Vaccine mandates: We’ve been down this failed road before

Vaccine mandates: We’ve been down this failed road before

Vaccine mandates: We’ve been down this failed road before

A Christian attorney says despite how the president and the Pentagon are treating the situation, getting a COVID shot is not a patriotic duty.

American Family News previously reported that Defense Secretary Lloyd Austin wanted to mandate shots for all active duty troops, despite the fact that these inoculations have not been approved by the Food and Drug Administration. Now the Pentagon has made it official: Members of the U.S. military will be forced to take COVID-19 vaccinations beginning September 15th.

The deadline for the plan, which has been endorsed by President Biden, could be moved up earlier if the FDA officially approves the vaccines.

Military officials have already said that once the vaccine is mandated, a refusal could constitute failure to obey an order and may be punishable under the Uniform Code of Military Justice.

Staver, Mat (Liberty Counsel) Staver

"It's not your patriotic duty to get these shots," asserts Mat Staver, founder and chairman of Liberty Counsel. "In fact, many people have died, and many people are disabled as a result of these shots. It's just absolutely appalling that Biden and the secretary of defense would threaten men and women in the military, some of whom who have spent 20 years in continuous war, and now even potentially threaten them with court martial or dishonorable discharge for exercising their freedom."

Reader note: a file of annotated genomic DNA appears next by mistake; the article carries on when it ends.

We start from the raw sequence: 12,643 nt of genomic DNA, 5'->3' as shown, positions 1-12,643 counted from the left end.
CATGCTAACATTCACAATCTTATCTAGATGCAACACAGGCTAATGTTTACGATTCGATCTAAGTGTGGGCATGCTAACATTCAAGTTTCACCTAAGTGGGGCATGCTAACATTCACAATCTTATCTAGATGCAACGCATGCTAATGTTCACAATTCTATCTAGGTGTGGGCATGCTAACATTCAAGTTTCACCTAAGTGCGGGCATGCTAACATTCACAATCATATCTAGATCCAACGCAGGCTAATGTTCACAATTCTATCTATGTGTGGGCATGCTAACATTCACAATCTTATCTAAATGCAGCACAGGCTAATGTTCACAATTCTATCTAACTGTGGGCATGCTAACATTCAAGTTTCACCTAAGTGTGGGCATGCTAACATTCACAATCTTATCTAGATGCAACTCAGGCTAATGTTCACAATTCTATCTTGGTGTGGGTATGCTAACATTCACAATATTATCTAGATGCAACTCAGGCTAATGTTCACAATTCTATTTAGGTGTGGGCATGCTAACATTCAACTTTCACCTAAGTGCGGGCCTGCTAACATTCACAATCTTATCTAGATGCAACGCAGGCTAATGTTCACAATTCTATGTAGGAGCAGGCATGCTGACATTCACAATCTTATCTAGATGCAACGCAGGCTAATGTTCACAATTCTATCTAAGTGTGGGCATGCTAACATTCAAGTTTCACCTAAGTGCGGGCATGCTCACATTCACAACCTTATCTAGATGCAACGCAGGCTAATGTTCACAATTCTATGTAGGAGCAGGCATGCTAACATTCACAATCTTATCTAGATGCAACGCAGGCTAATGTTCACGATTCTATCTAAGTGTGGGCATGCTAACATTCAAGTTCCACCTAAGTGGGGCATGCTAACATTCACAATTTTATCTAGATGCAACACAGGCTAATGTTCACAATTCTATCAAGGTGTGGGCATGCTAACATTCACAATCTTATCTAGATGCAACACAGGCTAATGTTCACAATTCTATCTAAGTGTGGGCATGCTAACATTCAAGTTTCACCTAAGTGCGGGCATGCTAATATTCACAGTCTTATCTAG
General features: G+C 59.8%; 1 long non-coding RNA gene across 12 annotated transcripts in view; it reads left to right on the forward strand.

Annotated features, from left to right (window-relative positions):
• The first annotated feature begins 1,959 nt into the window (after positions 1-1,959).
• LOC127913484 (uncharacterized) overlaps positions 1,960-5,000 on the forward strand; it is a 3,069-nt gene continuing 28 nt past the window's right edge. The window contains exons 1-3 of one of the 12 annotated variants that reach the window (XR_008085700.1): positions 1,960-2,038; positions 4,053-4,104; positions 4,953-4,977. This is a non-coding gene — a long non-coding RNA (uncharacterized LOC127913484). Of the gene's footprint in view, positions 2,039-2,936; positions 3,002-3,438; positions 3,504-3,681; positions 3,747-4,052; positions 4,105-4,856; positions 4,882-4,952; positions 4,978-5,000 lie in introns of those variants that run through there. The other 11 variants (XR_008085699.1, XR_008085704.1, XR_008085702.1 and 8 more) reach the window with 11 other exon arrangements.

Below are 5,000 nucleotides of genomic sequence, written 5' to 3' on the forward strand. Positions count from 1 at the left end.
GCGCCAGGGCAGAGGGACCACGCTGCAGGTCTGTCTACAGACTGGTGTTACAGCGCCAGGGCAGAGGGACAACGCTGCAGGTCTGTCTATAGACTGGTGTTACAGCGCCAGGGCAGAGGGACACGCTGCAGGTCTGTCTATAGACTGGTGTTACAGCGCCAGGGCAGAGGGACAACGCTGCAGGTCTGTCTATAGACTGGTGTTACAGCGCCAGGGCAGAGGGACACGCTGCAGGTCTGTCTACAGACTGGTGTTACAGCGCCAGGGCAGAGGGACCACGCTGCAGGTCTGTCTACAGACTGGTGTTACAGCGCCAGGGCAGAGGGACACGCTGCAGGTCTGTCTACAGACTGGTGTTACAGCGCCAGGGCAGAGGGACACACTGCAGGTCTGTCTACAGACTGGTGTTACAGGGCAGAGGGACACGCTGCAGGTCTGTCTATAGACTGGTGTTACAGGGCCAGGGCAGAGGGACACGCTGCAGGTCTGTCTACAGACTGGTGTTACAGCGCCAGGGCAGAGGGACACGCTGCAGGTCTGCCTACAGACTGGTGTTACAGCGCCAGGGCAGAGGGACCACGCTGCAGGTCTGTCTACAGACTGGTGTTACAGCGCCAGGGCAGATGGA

Staver goes on to point out that this road has been traveled before.

"We've seen the Tuskegee experiment that was devastating to African-Americans. We've seen that our men and women in the military were forced to get the Anthrax shot; some of those are still suffering from the consequences," the attorney lists. "The Swine Flu was a failed experiment; we stopped it after 53 deaths. We're having more deaths from these COVID shots every single day than all the deaths we had from the Swine Flu."

The Pentagon has somewhat backed off from the mandate, saying service members can seek religious or medical exemptions, but they must go through a tough process to get approved.